NCD Facts

Noncommunicable - or chronic - diseases are diseases of long duration and generally slow progression. The four main types of non-communicable diseases are cardiovascular diseases (like heart attacks and stroke), cancer, chronic respiratory diseases (such as chronic obstructed pulmonary disease and asthma) and diabetes.

Noncommunicable diseases, or NCDs, are by far the leading cause of death in the world, representing 63% of all annual deaths. Noncommunicable diseases (NCDs) kill more than 36 million people each year. Some 80% of all NCD deaths occur in low- and middle-income countries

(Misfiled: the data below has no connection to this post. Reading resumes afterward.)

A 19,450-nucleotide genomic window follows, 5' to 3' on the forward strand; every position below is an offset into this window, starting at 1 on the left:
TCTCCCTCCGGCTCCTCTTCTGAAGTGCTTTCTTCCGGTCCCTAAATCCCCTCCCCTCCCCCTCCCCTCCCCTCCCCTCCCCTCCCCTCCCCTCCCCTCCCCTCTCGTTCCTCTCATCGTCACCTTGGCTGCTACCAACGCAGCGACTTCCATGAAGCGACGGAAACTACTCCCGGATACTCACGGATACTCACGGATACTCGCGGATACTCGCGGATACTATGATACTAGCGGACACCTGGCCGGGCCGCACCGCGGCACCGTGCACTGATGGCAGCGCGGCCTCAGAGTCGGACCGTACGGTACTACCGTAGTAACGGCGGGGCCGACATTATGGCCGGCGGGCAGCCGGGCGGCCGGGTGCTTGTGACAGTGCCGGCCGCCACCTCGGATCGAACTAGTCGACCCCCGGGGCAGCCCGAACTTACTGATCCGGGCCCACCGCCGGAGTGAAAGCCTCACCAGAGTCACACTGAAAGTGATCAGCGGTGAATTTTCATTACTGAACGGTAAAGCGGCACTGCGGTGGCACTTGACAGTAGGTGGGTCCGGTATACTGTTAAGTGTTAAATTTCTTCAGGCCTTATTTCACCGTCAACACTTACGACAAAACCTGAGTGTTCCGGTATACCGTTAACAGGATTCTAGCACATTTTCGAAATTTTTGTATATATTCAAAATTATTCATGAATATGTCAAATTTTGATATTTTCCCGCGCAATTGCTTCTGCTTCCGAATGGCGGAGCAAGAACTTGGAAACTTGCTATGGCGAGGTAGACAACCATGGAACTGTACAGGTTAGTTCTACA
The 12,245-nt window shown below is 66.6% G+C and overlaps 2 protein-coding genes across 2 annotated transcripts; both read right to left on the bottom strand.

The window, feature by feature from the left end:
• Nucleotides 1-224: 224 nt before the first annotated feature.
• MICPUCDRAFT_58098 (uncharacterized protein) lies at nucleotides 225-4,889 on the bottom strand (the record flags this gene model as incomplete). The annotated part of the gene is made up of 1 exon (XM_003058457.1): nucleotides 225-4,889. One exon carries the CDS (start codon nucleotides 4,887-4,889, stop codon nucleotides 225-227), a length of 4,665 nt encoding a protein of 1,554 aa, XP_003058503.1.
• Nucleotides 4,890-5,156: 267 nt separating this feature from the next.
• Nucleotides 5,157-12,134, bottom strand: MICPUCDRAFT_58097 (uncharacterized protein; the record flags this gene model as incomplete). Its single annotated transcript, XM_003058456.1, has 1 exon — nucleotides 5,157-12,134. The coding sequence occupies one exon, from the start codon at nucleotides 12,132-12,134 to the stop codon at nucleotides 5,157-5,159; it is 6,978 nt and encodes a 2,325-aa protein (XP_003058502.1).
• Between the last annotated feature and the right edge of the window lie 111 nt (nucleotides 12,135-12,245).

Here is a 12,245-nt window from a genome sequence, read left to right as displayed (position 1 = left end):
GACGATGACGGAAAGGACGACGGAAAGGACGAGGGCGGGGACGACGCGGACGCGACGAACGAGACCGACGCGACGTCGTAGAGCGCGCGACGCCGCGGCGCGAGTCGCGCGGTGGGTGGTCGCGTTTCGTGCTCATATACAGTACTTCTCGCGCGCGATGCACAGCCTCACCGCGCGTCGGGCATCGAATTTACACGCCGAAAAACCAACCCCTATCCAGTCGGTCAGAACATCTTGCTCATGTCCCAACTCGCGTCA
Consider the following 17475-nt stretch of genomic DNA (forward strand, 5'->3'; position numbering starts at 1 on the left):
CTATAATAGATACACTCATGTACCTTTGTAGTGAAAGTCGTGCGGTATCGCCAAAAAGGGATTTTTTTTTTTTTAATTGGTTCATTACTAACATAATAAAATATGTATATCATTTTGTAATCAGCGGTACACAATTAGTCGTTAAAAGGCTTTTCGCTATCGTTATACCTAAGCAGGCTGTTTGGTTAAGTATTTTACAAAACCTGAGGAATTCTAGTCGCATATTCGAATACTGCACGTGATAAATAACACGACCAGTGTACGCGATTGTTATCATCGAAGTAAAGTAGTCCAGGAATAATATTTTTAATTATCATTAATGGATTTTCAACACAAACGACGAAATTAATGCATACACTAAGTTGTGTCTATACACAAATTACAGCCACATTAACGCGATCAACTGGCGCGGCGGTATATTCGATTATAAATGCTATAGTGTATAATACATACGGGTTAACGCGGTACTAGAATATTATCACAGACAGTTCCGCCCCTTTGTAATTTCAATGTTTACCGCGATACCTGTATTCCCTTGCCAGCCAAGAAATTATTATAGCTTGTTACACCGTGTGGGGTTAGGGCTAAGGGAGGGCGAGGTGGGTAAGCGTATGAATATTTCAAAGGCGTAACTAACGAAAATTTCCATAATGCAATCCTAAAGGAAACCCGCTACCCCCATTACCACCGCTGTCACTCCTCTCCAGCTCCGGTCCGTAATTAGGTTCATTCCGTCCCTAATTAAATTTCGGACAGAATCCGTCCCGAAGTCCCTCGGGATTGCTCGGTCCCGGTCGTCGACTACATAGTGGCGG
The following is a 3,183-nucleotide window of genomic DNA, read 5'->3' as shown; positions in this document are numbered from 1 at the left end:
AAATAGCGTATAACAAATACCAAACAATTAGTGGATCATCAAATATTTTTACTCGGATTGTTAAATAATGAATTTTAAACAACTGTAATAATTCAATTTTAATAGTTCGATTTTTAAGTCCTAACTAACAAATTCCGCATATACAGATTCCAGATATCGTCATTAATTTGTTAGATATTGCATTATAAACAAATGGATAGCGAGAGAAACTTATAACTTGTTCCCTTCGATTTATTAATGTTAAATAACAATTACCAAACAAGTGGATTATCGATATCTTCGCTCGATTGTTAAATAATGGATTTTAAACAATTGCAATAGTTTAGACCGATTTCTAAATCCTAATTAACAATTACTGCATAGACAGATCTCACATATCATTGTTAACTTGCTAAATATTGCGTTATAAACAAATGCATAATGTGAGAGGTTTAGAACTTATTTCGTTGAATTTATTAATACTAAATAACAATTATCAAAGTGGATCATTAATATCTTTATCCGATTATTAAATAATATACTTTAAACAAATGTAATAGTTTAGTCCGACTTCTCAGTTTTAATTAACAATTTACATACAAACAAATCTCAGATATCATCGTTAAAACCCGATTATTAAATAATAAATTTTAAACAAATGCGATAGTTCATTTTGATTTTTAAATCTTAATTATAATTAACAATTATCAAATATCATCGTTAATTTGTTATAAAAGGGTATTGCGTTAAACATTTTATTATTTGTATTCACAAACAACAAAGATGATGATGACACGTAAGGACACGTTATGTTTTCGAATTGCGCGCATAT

Key facts

  • Noncommunicable diseases (NCDs) kill more than 36 million people each year.
  • Nearly 80% of NCD deaths - 29 million - occur in low- and middle-income countries.
  • More than nine million of all deaths attributed to NCDs occur before the age of 60; 90% of these "premature" deaths occurred in low- and middle-income countries.
  • Cardiovascular diseases account for most NCD deaths, or 17.3 million people annually, followed by cancers (7.6 million), respiratory diseases (4.2 million), and diabetes (1.3 million1).
  • These four groups of diseases account for around 80% of all NCD deaths.
  • They share four risk factors: tobacco use, physical inactivity, the harmful use of alcohol and unhealthy diets.